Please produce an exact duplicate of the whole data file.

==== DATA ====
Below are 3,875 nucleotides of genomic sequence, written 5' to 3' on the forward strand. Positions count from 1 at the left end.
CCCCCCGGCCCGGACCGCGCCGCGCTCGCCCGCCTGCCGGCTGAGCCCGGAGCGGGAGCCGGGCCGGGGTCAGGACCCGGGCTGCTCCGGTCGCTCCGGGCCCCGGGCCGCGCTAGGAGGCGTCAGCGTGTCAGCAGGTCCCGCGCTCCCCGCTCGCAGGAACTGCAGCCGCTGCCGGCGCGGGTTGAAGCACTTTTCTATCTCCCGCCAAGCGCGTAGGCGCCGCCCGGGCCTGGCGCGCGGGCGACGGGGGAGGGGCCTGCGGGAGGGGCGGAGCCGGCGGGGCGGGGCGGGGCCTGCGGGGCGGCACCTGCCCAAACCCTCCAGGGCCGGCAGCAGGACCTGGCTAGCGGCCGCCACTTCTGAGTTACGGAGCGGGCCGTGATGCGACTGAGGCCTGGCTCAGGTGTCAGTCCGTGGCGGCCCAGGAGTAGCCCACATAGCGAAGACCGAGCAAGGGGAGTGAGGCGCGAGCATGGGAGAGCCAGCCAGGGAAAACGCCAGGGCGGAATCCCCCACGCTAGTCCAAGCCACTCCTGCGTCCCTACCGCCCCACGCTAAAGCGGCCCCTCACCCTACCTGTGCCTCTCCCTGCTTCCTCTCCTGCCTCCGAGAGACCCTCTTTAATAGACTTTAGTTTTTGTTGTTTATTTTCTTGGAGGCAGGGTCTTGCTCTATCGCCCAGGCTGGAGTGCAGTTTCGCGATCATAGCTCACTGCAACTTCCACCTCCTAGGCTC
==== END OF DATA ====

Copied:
Below are 3,875 nucleotides of genomic sequence, written 5' to 3' on the forward strand. Positions count from 1 at the left end.
CCCCCCGGCCCGGACCGCGCCGCGCTCGCCCGCCTGCCGGCTGAGCCCGGAGCGGGAGCCGGGCCGGGGTCAGGACCCGGGCTGCTCCGGTCGCTCCGGGCCCCGGGCCGCGCTAGGAGGCGTCAGCGTGTCAGCAGGTCCCGCGCTCCCCGCTCGCAGGAACTGCAGCCGCTGCCGGCGCGGGTTGAAGCACTTTTCTATCTCCCGCCAAGCGCGTAGGCGCCGCCCGGGCCTGGCGCGCGGGCGACGGGGGAGGGGCCTGCGGGAGGGGCGGAGCCGGCGGGGCGGGGCGGGGCCTGCGGGGCGGCACCTGCCCAAACCCTCCAGGGCCGGCAGCAGGACCTGGCTAGCGGCCGCCACTTCTGAGTTACGGAGCGGGCCGTGATGCGACTGAGGCCTGGCTCAGGTGTCAGTCCGTGGCGGCCCAGGAGTAGCCCACATAGCGAAGACCGAGCAAGGGGAGTGAGGCGCGAGCATGGGAGAGCCAGCCAGGGAAAACGCCAGGGCGGAATCCCCCACGCTAGTCCAAGCCACTCCTGCGTCCCTACCGCCCCACGCTAAAGCGGCCCCTCACCCTACCTGTGCCTCTCCCTGCTTCCTCTCCTGCCTCCGAGAGACCCTCTTTAATAGACTTTAGTTTTTGTTGTTTATTTTCTTGGAGGCAGGGTCTTGCTCTATCGCCCAGGCTGGAGTGCAGTTTCGCGATCATAGCTCACTGCAACTTCCACCTCCTAGGCTC